Long-Term Recovery Committee in Action

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Release date: 
October 29, 1999
Release Number: 

NEW CASTLE, Del. -- Inevitably, some people affected by the storms and floods from the hurricane will not meet the eligibility criteria of government disaster aid programs or will have unmet needs even after receiving help from these programs. For them, assistance may come from a committee of churches, non-profit agencies and state and local agencies who work on problems that may range from home repair to counseling.

"This Long-Term Recovery Committee-Delaware (LTRC-DE) has been created to find the people who have become lost among the overlapping systems delivering assistance to survivors of the disaster," said Mark Tinsman, director of emergency and health services for the Delaware chapter of the American Red Cross. "The committee will determine with them their serious unmet needs and organize in a way to deliver that assistance without duplicating what all other agencies can provide or have provided."

One example of what this committee can do involves the case of an older couple who lost their food freezer and all its contents. Next week the LTRC-DE will supply the couple with a new food freezer.

Another local flood survivor lost her entire collection of cookbooks. This posed a real problem because the survivor is a cookbook editor, and the loss threatened her livelihood. The committee's co-facilitator, David Jesson, was able to network with a local chefs organization to get the editor copies of many of the cookbooks, starting her back on the road to recovery.

One of the key elements in the committee's work is knowledge of survivors' needs. They urge emergency management personnel as well as others working with specific cases to inform the LTRC-DE of possible involvement. "We can't help people if we don't know what their problems are," Tinsman said.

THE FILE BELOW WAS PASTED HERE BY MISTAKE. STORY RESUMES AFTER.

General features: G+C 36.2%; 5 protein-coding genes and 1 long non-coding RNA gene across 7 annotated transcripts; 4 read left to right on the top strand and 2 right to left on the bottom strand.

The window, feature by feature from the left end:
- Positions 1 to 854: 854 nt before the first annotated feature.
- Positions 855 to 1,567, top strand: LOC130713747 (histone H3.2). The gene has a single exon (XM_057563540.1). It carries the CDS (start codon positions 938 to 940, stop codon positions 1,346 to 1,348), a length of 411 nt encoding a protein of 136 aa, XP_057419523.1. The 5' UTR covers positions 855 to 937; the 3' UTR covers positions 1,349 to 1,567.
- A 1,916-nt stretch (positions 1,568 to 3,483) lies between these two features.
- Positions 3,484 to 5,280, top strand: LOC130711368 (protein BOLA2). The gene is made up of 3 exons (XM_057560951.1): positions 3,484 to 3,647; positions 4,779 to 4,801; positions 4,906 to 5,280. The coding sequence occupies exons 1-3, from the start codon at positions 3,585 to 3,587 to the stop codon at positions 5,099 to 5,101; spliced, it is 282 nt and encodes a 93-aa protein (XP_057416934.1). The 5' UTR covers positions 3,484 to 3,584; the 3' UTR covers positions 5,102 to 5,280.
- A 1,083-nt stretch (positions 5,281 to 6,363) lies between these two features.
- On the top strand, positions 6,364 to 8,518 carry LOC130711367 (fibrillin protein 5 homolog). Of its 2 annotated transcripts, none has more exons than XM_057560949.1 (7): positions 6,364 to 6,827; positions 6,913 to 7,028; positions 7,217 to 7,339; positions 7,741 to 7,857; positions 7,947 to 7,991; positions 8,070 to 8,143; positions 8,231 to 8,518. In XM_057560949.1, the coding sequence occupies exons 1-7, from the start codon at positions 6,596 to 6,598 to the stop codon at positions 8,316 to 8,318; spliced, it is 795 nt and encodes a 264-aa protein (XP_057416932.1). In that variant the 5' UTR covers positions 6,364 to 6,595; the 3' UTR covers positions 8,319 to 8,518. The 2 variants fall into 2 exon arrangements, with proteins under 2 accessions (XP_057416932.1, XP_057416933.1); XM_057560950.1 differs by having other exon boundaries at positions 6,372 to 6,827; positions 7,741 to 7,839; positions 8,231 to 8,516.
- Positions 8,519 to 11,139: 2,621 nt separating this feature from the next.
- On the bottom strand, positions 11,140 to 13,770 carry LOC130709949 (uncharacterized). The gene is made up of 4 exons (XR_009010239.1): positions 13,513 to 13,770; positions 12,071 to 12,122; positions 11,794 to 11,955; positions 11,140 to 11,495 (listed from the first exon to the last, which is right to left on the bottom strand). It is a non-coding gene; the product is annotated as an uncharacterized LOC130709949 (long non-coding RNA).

The Long-Term Recovery Committee:

  • has as its mission to strengthen area-wide disaster coordination by sharing information, simplifying client access and jointly resolving cases with unmet needs;
  • helps affected families to develop a plan and receive adequate assistance for the recovery;
  • is composed of representatives from disaster response agencies; and
  • exists with all participating organizations as equal partners.

Services offered range from financial assistance, clean up, minor and major home repair to crisis and spiritual counseling. Persons who still have unmet needs after exhausting all possibilities with the Federal Emergency Management Agency and the state should call the Delaware Helpline at 1-800-464-4357.

Disaster survivors who may not qualify for a low-interest loan from the U.S. Small Business Administration or an Individual Family Grant from the state may qualify for a low-interest loan from the Delaware State Housing Authority with a similar rate of interest and a shorter term.

"We operated similar committees with great success in 1995 during the ice storms," explained Ruth Campbell, a state human services officer who also works closely with the committee, "and again in 1998 in Sussex County when 50 to 70 affected families were served. In other years assistance has mainly come in the forms of personal items and minor repairs. We are seeking to offer a family support system for affected people who do not have one."

The group, made up of churches, private non-profit volunteer agencies and state and county agencies, is co-facilitated by Jesson, executive director of Teaching Help for Life, and Rev. Doug Lindsay, pastor of the St. Mark's United Methodist Church in Stanton.

Last Updated: 
July 16, 2012 - 18:46
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